WFP is bolstering its operations to provide food assistance to hundreds of thousands of internally displaced Iraqis, using US$40 million of funding from the Government of Iraq
The World Food Programme (WFP) is bolstering its operations to provide food assistance to hundreds of thousands of internally displaced Iraqis, using US$40 million of funding from the Government of Iraq.
“This contribution came at a crucial time and will allow us to maintain a regular and continuous food supply and distribution to up to 750,000 people over the next six months,” said WFP Iraq Country Director Stefano Porretti. “The donation shows the Government’s commitment to support all Iraqis, particularly those not covered by the Government-run food distribution system.”
This year, WFP launched a regional operation to provide food assistance to 1.2 million Iraqis displaced inside their own country and in Syria. Thanks to the Iraqi donation, the largest the Government has contributed to any UN agency, the Iraqi part of the operation is now 85 percent funded.
However, the Syrian part of the operation for 360,000 people still faces a 45 percent shortfall. Porretti said WFP was looking into the possibility of using a portion of the cash to purchase food inside Iraq, both as a means to reduce transport costs and to help to stimulate the local economy. Much of this would depend on access and security.
Security has severely hampered WFP’s ability to operate inside Iraq, where it began food distributions in March to the most vulnerable displaced people, who are not eligible for food rations under the PDS because they have left the governorate where they are registered.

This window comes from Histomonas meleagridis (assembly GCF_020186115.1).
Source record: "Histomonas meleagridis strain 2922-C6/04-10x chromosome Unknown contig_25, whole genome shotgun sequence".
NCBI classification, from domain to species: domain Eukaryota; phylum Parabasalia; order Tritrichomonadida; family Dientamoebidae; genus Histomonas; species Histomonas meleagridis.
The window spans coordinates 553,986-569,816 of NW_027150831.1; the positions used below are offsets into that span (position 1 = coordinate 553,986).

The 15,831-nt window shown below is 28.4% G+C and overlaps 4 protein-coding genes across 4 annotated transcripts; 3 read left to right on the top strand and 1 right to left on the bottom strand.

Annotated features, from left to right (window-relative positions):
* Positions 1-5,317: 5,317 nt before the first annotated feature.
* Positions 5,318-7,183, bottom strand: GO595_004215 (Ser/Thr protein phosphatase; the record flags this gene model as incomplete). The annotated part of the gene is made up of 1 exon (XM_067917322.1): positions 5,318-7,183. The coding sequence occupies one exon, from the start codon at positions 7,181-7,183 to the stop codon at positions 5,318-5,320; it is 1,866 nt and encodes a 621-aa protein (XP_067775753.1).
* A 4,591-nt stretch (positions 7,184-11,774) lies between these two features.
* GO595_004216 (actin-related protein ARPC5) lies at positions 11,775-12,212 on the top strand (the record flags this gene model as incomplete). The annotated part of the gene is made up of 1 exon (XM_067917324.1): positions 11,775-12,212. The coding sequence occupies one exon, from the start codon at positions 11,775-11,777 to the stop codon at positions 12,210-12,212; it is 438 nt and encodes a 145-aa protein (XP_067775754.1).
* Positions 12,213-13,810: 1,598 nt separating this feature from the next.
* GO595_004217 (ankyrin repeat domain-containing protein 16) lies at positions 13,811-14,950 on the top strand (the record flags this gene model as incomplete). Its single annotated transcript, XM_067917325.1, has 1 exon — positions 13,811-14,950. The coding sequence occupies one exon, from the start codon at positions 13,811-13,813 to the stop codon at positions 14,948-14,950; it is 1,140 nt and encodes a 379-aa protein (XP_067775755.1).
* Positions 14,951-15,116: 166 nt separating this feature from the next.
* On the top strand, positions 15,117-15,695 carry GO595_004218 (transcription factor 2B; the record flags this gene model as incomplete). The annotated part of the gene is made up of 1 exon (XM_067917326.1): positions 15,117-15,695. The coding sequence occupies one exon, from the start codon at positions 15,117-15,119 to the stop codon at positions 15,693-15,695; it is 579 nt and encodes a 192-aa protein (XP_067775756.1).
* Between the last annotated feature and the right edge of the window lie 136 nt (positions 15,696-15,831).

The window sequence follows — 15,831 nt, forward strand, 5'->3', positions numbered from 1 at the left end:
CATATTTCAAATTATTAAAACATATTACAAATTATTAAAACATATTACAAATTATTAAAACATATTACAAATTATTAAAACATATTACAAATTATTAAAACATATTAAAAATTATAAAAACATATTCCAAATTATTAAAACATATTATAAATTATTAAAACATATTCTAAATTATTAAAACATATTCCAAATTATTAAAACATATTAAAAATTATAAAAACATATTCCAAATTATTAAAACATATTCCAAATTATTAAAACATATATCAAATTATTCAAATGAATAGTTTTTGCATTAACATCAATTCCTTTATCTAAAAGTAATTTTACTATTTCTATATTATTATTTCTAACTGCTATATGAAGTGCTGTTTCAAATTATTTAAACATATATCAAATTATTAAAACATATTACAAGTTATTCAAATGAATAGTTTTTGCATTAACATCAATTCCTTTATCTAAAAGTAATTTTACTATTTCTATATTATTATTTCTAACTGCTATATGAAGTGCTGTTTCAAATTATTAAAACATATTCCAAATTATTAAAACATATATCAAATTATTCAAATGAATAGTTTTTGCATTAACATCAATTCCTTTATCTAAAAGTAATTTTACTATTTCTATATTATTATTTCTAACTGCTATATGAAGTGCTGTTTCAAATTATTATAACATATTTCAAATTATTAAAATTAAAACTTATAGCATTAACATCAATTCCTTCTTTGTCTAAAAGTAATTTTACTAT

Out of a planned 750,000 beneficiaries, WFP has so far reached some 390,000, working in cooperation with the government and humanitarian partners, including Islamic Relief, Mercy Corps, Mercy Hands, the Red Crescent and ACTED. WFP is now distributing food in 16 out of 18 Iraqi governorates.
A ceasefire has been generally holding in Sadr City, Baghdad, for the past few days, in the wake of serious clashes between Government forces and Shia militias, raising cautious hopes of improved security. Porretti said that if this improvement was reflected across the country, the Iraqi contribution would enable WFP to reach all its planned beneficiaries over the next five or six months.
Donors to WFP’s US$133.5 million emergency operation in Iraq and Syria include Iraq (US$40 million), the United States (37.4 million), the United Nations Central Emergency Response Fund (US$10.1 million), the United Kingdom (US$3.9 million), Canada (US$1.9 million), Italy (US$1.8 million), Switzerland (US$400,000), Norway (US$270,000) and Greece (US$190,000). A further US$1.7 million has been received in multilateral contributions.